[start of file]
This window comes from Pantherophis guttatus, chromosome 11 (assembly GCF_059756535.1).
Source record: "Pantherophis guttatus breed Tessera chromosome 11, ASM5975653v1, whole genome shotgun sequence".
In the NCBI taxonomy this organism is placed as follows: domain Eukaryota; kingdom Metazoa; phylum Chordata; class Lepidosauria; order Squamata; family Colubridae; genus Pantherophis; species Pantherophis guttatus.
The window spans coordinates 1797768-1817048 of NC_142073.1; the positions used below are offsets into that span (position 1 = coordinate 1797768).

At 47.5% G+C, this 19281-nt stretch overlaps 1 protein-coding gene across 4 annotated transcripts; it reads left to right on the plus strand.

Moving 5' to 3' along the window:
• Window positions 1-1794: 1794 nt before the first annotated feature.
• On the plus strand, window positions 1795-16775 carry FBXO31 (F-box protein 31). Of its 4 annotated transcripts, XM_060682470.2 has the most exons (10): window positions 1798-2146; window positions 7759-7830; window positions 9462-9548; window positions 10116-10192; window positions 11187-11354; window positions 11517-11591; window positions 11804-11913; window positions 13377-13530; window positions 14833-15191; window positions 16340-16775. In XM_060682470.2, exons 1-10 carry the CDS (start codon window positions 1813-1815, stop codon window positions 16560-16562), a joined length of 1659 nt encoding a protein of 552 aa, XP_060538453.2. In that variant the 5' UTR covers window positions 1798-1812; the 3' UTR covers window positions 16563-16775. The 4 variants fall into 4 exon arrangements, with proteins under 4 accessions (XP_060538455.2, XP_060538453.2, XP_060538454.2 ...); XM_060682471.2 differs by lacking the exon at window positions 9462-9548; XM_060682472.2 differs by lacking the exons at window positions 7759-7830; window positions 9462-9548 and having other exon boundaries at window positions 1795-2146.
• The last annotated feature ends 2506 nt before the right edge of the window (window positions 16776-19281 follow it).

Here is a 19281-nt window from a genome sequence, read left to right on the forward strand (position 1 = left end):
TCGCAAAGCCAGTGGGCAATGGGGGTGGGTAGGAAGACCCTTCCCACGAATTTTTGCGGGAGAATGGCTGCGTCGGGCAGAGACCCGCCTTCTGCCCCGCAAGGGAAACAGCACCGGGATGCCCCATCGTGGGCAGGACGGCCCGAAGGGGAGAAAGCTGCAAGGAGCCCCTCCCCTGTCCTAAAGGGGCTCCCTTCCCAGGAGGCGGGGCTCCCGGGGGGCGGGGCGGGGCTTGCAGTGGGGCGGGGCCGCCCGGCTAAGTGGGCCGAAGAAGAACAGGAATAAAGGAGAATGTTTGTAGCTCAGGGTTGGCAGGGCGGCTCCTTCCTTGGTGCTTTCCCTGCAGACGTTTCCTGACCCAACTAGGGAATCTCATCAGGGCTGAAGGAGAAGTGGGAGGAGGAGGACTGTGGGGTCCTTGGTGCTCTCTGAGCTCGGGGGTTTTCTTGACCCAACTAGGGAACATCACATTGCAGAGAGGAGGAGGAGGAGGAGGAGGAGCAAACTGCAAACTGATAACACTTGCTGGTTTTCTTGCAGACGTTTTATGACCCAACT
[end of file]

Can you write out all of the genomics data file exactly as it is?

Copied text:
This window comes from Pantherophis guttatus, chromosome 11 (assembly GCF_059756535.1).
Source record: "Pantherophis guttatus breed Tessera chromosome 11, ASM5975653v1, whole genome shotgun sequence".
In the NCBI taxonomy this organism is placed as follows: domain Eukaryota; kingdom Metazoa; phylum Chordata; class Lepidosauria; order Squamata; family Colubridae; genus Pantherophis; species Pantherophis guttatus.
The window spans coordinates 1797768-1817048 of NC_142073.1; the positions used below are offsets into that span (position 1 = coordinate 1797768).

At 47.5% G+C, this 19281-nt stretch overlaps 1 protein-coding gene across 4 annotated transcripts; it reads left to right on the plus strand.

Moving 5' to 3' along the window:
• Window positions 1-1794: 1794 nt before the first annotated feature.
• On the plus strand, window positions 1795-16775 carry FBXO31 (F-box protein 31). Of its 4 annotated transcripts, XM_060682470.2 has the most exons (10): window positions 1798-2146; window positions 7759-7830; window positions 9462-9548; window positions 10116-10192; window positions 11187-11354; window positions 11517-11591; window positions 11804-11913; window positions 13377-13530; window positions 14833-15191; window positions 16340-16775. In XM_060682470.2, exons 1-10 carry the CDS (start codon window positions 1813-1815, stop codon window positions 16560-16562), a joined length of 1659 nt encoding a protein of 552 aa, XP_060538453.2. In that variant the 5' UTR covers window positions 1798-1812; the 3' UTR covers window positions 16563-16775. The 4 variants fall into 4 exon arrangements, with proteins under 4 accessions (XP_060538455.2, XP_060538453.2, XP_060538454.2 ...); XM_060682471.2 differs by lacking the exon at window positions 9462-9548; XM_060682472.2 differs by lacking the exons at window positions 7759-7830; window positions 9462-9548 and having other exon boundaries at window positions 1795-2146.
• The last annotated feature ends 2506 nt before the right edge of the window (window positions 16776-19281 follow it).

Here is a 19281-nt window from a genome sequence, read left to right on the forward strand (position 1 = left end):
TCGCAAAGCCAGTGGGCAATGGGGGTGGGTAGGAAGACCCTTCCCACGAATTTTTGCGGGAGAATGGCTGCGTCGGGCAGAGACCCGCCTTCTGCCCCGCAAGGGAAACAGCACCGGGATGCCCCATCGTGGGCAGGACGGCCCGAAGGGGAGAAAGCTGCAAGGAGCCCCTCCCCTGTCCTAAAGGGGCTCCCTTCCCAGGAGGCGGGGCTCCCGGGGGGCGGGGCGGGGCTTGCAGTGGGGCGGGGCCGCCCGGCTAAGTGGGCCGAAGAAGAACAGGAATAAAGGAGAATGTTTGTAGCTCAGGGTTGGCAGGGCGGCTCCTTCCTTGGTGCTTTCCCTGCAGACGTTTCCTGACCCAACTAGGGAATCTCATCAGGGCTGAAGGAGAAGTGGGAGGAGGAGGACTGTGGGGTCCTTGGTGCTCTCTGAGCTCGGGGGTTTTCTTGACCCAACTAGGGAACATCACATTGCAGAGAGGAGGAGGAGGAGGAGGAGGAGCAAACTGCAAACTGATAACACTTGCTGGTTTTCTTGCAGACGTTTTATGACCCAACT